Temperature-index modelling of runoff from a
declining Alpine glacier
, MSc by research thesis, UNIVERSITY OF SALFORD.
The Gornera River, in the Pennine Alps, Switzerland, drains meltwater from
Gornergletscher and its tributary glaciers, which contribute a large proportion of the
runoff from this highly-glacierised basin. As the mass of ice has declined, recession
of many smaller tributary glaciers has resulted in their separation from the trunk
Gornergletscher. Declining glacier surface area might be expected to have reduced the
ice melt contribution to runoff, and since the Little Ice Age Maximum extent,
Gornergletscher has revealed a strong link between climatic change and ice-cover.
Glaciers in the Swiss Alps have revealed a total ice volume loss since the 1870s of
about 13 km3. Approximately 8.7 km3 of ice loss occurred since the 1920s, and a
further 3.5 km3 of ice mass were lost between 1980 and the present day.
This study aims to address three aspects of how changing temperatures and reducing
ice areas influence meltwater runoff.
1. Modelling runoff response from scenarios of modified air temperatures and ice
areas (e.g. a +1°C scenario with 20% reduced ice area), with the aim of finding the
extent to which the modified conditions influence ice melt. In order to model runoff
response, a temperature index model called RRM (Runoff Response Model) was set
up. RRM uses formulae to calculate runoff by inputting the following forcing
variables to the model: positive air temperature values, and ice area measurements by
elevation band, together with a degree day factor (DDF), and an air temperature lapse
2. By using the same method, the effects of climate variations on ice area were
investigated by generating modelled runoff quantities from each elevation band. The
purpose of doing this was to indicate how various areas of the glacier contribute
differing quantities of melt to runoff during the ablation season, and the potential
impact of loss of areas of ice. Using the model to show the highest contributing areas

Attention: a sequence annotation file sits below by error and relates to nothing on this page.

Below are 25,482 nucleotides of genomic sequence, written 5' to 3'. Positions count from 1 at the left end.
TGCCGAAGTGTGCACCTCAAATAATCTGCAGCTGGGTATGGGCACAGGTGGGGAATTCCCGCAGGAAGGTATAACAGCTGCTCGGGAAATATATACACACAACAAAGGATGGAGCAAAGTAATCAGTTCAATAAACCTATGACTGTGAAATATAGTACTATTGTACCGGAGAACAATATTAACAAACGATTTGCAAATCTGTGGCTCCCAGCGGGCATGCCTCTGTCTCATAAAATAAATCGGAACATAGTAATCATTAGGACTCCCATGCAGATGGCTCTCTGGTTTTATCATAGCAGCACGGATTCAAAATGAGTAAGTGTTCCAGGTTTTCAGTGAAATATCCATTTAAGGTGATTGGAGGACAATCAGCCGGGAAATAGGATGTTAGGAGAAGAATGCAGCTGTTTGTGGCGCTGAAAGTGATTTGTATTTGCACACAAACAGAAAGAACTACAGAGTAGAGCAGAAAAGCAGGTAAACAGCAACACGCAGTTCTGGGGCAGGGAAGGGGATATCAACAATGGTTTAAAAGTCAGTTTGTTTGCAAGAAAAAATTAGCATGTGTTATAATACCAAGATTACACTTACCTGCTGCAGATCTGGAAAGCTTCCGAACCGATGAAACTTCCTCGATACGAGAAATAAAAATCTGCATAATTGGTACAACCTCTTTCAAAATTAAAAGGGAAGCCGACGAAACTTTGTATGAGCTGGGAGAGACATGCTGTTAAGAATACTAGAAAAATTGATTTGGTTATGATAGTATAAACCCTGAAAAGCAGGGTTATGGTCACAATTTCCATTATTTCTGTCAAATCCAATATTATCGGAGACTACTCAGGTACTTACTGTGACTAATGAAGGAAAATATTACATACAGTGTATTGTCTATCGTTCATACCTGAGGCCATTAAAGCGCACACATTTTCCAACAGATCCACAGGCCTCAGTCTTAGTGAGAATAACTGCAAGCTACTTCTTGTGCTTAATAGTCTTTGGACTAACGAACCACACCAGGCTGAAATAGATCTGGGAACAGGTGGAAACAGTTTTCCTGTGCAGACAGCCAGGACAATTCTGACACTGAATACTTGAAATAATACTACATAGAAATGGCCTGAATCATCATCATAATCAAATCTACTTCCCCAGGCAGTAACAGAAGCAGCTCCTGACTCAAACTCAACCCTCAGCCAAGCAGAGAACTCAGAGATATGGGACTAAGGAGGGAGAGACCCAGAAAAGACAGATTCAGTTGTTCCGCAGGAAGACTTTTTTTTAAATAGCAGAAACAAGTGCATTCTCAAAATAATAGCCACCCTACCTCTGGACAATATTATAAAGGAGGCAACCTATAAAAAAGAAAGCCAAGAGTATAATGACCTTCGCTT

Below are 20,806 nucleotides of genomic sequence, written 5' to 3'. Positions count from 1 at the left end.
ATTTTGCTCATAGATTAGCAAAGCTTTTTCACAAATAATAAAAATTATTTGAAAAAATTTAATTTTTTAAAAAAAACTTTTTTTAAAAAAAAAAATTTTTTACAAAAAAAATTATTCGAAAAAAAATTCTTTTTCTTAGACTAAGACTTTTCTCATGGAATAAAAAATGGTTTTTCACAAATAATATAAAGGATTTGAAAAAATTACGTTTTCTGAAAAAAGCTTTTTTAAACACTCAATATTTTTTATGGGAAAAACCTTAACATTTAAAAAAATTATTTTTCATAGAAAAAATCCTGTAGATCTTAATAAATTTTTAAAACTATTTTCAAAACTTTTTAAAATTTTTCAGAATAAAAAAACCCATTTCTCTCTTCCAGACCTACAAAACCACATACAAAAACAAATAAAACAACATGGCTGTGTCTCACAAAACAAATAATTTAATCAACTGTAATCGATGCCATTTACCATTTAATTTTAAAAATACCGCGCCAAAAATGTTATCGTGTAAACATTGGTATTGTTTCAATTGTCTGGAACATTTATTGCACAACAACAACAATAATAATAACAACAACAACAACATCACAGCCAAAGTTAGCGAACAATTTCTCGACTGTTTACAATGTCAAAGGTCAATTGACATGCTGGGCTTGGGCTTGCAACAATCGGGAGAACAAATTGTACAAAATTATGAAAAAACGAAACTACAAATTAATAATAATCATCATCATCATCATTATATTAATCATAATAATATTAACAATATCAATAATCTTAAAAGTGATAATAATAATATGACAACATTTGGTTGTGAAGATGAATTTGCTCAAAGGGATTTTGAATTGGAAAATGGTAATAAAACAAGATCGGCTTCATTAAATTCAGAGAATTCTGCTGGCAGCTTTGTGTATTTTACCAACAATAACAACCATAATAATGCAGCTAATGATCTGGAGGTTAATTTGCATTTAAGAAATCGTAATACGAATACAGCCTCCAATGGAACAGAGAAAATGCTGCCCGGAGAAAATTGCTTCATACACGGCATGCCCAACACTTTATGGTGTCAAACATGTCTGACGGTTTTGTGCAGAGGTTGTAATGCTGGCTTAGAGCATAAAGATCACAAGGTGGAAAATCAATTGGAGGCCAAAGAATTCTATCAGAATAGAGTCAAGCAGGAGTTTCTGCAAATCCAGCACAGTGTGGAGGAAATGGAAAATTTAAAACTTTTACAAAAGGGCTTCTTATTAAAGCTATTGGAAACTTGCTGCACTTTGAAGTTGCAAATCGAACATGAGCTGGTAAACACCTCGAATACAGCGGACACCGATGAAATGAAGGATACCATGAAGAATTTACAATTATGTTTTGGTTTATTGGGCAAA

was applied to Gornergletscher using the hypsometry of the basin – the second largest
glacier in the Alps. Gornergletscher differs from other Alpine glaciers as a result of
its wide and relatively flat trunk.
3. The study aims to calculate whether there is a linear or non-linear trend in ice area
change with elevation following model tuning. It is generally thought with
Gornergletscher that greatest ice areas are distributed at mid-elevations around the
trunk, where the tributaries join or joined the main ice body. Ice area in theory should
be most liable to melt at low and mid-elevations where both positive degree days and
exposed ice areas exceed those of higher elevations. The influence of basin
hypsometry on ice area change was studies by modifying the model to respond to
differing scenarios of energy availability and ice area available for melt.
The investigation aimed to calculate whether there is a linear/non-linear relationship
between ice area change and elevation in a modified climate scenario. It is considered
for Gornergletscher, that surface ice area distribution is greatest at mid-elevations,
where tributaries connect to the main glacier body. Ice melt in theory should be
produced most at mid-elevations where both - more ice area is exposed than that of
lower elevations and positive degree days exceed those of higher elevations.
Basin hypsometry is of interest for ice area changes because of the irregular ice area
distribution with elevation in the basin. The relationship between the wide and flat
hypsometry of the Gornera Basin and ice melt at elevation was considered by
modifying the model input values to reflect different scenarios of energy availability
and ice area available for melt.
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